The following observations were made from Tables B1 through B10.
• Farm/ranch owners and operators were more likely than most others to suggest that financially- related factors (improving profitability, reduce dependency on inputs and increasing yields) would encourage adoption.
• Farm/ranch owners and operators were less likely than most others to suggest that environmental benefits would encourage adoption of practices. However it must be noted that although the overall percentage was less than for other stakeholder groups at least two-thirds of farm/ranch owners and operators believed environmental factors would encourage adoption.

Factors that Hinder Adoption of Sustainable Practices

Participants were also asked their opinion regarding whether ten additional factors could negatively influence (hinder) the adoption of sustainable agricultural practices. Table 10 below shows that overall, opinions were more mixed for these negative factors than for the positive ones.

Appendix C (Tables C1 through C10) provides more details regarding responses for each potentially negative factor by stakeholder group. From these tables, the following observations were made:
• Even within any given stakeholder group, respondents were often split (almost evenly at times) in their opinion regarding most of the factors. This suggests that different individuals are motivated (or demotivated) by different things and more research is needed to better understand what factors cause these differences.

PART TWO: Should/How do we Develop a Statewide Sustainable Agriculture Program (SSAP) in Arkansas

Having a better understanding of the perceptions of different agriculture groups regarding sustainable agriculture, the survey instrument (and face to face meetings) moved the discussion towards the creation of a Statewide Sustainable Agriculture Program (SSAP) in Arkansas.

Major Components of a Statewide Sustainable Agriculture Program
The first question regarding an SSAP was regarding which of three major components (teaching, research extension/outreach) should be included in such a program. Table 11 suggests that in general, survey participants were in favor of including teaching (academic curriculum), research and extension/outreach components into an SSAP. From table 12 the following can be observed:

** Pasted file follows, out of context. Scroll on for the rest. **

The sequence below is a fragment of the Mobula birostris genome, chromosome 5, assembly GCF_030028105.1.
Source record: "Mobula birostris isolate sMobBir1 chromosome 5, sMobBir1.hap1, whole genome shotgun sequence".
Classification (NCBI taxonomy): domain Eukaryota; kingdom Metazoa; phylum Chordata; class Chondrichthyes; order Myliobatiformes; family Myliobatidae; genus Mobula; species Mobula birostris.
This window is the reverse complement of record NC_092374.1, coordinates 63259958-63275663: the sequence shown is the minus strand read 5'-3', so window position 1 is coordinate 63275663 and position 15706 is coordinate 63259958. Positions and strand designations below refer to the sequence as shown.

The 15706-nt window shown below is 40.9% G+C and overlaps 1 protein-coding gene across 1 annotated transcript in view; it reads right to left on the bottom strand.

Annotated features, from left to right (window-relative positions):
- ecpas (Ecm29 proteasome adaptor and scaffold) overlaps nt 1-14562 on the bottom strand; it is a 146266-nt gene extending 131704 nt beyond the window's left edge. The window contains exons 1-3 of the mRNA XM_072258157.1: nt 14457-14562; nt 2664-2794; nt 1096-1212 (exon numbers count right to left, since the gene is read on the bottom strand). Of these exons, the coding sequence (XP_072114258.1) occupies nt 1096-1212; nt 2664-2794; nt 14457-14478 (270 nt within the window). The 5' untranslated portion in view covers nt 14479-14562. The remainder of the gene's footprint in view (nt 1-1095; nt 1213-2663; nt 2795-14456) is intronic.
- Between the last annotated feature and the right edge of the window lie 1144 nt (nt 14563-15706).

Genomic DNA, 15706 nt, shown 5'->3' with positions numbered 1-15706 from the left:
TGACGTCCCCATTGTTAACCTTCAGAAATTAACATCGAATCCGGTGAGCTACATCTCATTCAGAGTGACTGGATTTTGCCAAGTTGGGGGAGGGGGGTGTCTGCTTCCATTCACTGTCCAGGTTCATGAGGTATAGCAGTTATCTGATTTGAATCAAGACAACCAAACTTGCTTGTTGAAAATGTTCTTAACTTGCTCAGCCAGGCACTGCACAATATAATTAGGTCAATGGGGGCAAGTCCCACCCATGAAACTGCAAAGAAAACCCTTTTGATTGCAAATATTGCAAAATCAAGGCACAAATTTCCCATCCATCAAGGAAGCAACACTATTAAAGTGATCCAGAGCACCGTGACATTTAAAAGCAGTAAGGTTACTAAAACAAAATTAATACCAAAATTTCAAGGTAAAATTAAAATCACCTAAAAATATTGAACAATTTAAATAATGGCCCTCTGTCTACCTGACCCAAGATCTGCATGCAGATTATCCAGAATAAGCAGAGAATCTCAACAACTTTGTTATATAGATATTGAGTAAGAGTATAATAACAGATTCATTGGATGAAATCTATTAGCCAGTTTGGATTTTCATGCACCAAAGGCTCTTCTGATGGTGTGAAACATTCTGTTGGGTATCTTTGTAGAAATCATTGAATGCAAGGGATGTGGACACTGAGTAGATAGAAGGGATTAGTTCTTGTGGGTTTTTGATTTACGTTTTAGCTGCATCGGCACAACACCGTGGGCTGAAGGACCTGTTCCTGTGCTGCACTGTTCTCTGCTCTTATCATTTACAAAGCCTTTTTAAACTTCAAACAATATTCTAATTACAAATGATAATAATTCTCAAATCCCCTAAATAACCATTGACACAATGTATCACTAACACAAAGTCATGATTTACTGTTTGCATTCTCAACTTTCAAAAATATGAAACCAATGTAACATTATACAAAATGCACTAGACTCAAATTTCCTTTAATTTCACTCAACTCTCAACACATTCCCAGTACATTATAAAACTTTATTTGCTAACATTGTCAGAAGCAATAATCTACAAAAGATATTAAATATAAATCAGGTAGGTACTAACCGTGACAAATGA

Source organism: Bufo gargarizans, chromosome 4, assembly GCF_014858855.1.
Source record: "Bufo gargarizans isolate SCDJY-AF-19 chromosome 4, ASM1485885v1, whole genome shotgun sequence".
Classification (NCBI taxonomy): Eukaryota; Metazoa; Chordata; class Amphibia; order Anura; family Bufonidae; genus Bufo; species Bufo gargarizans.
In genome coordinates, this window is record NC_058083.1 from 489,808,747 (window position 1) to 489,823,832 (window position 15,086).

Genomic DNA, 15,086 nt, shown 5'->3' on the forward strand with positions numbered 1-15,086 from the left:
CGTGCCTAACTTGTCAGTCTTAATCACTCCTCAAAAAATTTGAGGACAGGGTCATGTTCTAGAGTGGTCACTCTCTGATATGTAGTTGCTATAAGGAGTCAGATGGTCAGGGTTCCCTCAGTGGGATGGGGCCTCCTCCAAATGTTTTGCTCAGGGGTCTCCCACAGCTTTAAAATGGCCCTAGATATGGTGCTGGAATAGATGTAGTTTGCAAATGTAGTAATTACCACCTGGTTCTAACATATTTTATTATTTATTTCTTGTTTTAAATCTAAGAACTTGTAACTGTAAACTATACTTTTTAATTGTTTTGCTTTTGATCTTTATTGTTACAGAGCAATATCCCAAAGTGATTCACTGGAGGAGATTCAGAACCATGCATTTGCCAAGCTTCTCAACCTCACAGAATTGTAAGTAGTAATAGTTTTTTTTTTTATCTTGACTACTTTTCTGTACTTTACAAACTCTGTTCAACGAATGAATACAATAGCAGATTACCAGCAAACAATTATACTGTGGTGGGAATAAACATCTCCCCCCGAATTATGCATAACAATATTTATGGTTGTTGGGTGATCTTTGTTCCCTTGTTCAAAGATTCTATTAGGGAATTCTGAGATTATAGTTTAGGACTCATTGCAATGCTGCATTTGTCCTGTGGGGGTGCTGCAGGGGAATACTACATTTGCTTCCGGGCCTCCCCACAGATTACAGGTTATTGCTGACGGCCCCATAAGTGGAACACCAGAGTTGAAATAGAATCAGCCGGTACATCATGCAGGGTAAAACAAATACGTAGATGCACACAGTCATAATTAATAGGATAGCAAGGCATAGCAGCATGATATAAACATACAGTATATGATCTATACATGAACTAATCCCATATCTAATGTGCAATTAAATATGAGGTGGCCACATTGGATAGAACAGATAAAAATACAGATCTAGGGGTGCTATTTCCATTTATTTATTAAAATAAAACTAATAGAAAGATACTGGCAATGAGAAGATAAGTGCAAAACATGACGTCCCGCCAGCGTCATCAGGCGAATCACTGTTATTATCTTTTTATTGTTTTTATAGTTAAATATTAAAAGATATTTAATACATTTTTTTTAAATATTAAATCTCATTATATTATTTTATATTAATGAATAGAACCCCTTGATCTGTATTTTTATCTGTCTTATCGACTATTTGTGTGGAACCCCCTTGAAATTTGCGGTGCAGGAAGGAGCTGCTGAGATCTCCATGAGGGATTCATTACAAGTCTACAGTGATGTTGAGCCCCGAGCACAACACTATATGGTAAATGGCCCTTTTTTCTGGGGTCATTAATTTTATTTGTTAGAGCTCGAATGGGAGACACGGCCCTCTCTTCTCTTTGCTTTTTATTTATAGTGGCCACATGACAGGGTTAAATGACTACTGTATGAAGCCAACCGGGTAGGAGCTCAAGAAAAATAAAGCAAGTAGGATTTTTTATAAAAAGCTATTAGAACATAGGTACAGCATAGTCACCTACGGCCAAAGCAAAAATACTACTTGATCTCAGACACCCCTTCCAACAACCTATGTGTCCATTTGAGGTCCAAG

• The extension/outreach got the highest percentage of approval for inclusion in every stakeholder group.
• Agribusiness/Industry support employees were most divided on the inclusion of each component into an SSAP. Those employees who worked at the agricultural production level were generally more in favor of adding each component than those employees who worked at the processing level.

Users/Recipients of a Statewide Sustainable Agriculture Program

Having identified the components of a statewide program, participants were asked whether certain stakeholder groups should be the targeted recipients of the SSAP. There was overwhelming agreement that farmers/ranchers should be targets for the program, but less favored targeting consumers or state policy makers. Appendix D reveals these perceptions from the individual stakeholder groups:
• Nearly all stakeholder groups agreed similarly (by percentage) that farmers and ranchers should be targets of an SSAP
• Agribusiness and industry support business owners and employees were more less likely to perceive they should be recipients of an SSAP while university personnel tended to believe they should be targets.
• Larger percentages of non-profit (ag and other) and university employees believed that consumers should be targeted for programs more than other groups did
• University research and Farm/ranch owners/operators tended to perceive that state policy makers should be targeted for the program. However, participating government employees (NRCS and FSA employees) tended to disagree. Comments from producers suggested that they believe some policy makers are not very knowledgeable about sustainable agriculture and should be the primary recipients of the program.
• A few individuals indicated other potential targets of the program would be local and county policy makers and students.

Addressing Teaching, Research and Outreach Needs in a Statewide Sustainable Agricultural Program

Participants were asked what needs could be addressed through teaching, research and extension/outreach components of the program. While many different topics were mentioned, for each component a small number of topics was mentioned more often than others.